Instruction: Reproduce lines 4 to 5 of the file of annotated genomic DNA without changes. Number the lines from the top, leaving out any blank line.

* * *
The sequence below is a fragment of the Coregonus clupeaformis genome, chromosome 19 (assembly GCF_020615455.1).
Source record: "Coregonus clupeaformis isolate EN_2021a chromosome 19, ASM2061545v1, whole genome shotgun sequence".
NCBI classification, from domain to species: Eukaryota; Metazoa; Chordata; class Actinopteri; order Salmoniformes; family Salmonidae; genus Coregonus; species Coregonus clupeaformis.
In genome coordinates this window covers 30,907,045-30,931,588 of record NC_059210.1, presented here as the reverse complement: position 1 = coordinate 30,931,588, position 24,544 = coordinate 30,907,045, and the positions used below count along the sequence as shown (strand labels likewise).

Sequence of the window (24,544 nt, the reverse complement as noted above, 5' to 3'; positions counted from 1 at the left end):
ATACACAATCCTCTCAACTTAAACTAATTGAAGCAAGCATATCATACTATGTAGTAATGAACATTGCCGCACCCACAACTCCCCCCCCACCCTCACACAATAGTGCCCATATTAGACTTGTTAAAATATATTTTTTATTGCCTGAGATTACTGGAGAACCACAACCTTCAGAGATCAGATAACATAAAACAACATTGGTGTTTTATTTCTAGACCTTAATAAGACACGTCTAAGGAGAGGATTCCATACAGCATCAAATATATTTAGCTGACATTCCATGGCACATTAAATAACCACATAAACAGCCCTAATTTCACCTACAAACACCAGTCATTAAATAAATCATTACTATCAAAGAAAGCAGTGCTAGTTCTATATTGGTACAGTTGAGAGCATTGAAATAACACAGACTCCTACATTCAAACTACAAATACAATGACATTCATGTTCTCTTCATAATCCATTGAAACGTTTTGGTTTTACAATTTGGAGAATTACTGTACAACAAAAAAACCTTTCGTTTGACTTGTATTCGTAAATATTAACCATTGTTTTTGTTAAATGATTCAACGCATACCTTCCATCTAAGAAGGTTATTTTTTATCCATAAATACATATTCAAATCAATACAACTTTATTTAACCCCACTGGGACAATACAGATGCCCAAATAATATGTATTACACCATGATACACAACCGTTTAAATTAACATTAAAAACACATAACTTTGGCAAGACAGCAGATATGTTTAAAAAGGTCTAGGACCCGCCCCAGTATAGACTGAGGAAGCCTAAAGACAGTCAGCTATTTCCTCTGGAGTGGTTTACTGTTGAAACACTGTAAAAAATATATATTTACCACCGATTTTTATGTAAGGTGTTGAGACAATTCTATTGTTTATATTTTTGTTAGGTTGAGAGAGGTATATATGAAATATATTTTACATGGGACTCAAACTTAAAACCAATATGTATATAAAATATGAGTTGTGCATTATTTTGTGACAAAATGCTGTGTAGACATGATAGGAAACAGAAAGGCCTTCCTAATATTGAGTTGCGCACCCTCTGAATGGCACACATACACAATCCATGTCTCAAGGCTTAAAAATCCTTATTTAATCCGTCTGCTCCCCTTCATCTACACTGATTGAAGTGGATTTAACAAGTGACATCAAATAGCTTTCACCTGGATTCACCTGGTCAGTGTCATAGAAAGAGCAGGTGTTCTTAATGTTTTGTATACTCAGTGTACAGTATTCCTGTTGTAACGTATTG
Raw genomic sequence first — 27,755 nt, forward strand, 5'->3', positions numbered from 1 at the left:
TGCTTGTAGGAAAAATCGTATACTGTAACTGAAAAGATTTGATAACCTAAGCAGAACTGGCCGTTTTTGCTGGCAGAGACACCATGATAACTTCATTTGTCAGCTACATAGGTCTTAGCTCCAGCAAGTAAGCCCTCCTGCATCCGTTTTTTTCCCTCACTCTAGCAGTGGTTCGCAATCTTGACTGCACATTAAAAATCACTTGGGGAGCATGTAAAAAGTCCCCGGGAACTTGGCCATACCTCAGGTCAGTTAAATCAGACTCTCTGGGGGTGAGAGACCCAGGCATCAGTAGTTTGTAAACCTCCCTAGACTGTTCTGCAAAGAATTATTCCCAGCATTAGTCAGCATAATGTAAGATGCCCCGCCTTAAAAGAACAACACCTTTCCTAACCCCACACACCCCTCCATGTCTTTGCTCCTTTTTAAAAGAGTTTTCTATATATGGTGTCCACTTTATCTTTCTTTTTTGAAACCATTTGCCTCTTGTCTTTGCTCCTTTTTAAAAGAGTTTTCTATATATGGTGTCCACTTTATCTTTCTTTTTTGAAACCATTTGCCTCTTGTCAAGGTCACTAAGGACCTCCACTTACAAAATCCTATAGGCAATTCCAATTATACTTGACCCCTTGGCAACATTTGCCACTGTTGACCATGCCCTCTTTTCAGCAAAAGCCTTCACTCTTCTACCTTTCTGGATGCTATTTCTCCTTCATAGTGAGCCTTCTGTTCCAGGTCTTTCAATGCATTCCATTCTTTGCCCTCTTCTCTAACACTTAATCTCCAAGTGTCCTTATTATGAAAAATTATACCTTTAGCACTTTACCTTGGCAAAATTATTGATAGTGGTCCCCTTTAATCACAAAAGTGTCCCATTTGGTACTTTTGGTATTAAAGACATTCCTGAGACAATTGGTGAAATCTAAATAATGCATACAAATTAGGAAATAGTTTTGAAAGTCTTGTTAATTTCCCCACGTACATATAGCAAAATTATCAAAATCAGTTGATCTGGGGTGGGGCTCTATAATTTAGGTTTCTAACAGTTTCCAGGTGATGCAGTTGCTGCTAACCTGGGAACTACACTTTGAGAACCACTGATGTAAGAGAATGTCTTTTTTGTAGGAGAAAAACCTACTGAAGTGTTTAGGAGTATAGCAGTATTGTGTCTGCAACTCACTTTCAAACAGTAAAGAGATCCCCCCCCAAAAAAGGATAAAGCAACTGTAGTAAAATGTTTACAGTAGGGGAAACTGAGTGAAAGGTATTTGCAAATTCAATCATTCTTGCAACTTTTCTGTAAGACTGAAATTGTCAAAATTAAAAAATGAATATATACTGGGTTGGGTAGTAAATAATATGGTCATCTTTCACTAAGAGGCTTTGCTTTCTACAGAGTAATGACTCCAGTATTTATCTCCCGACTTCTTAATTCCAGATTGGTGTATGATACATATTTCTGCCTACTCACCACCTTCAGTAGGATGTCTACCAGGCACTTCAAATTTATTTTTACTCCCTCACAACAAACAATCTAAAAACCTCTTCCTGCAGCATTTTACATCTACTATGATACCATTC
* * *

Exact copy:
In genome coordinates this window covers 30,907,045-30,931,588 of record NC_059210.1, presented here as the reverse complement: position 1 = coordinate 30,931,588, position 24,544 = coordinate 30,907,045, and the positions used below count along the sequence as shown (strand labels likewise).

Sequence of the window (24,544 nt, the reverse complement as noted above, 5' to 3'; positions counted from 1 at the left end):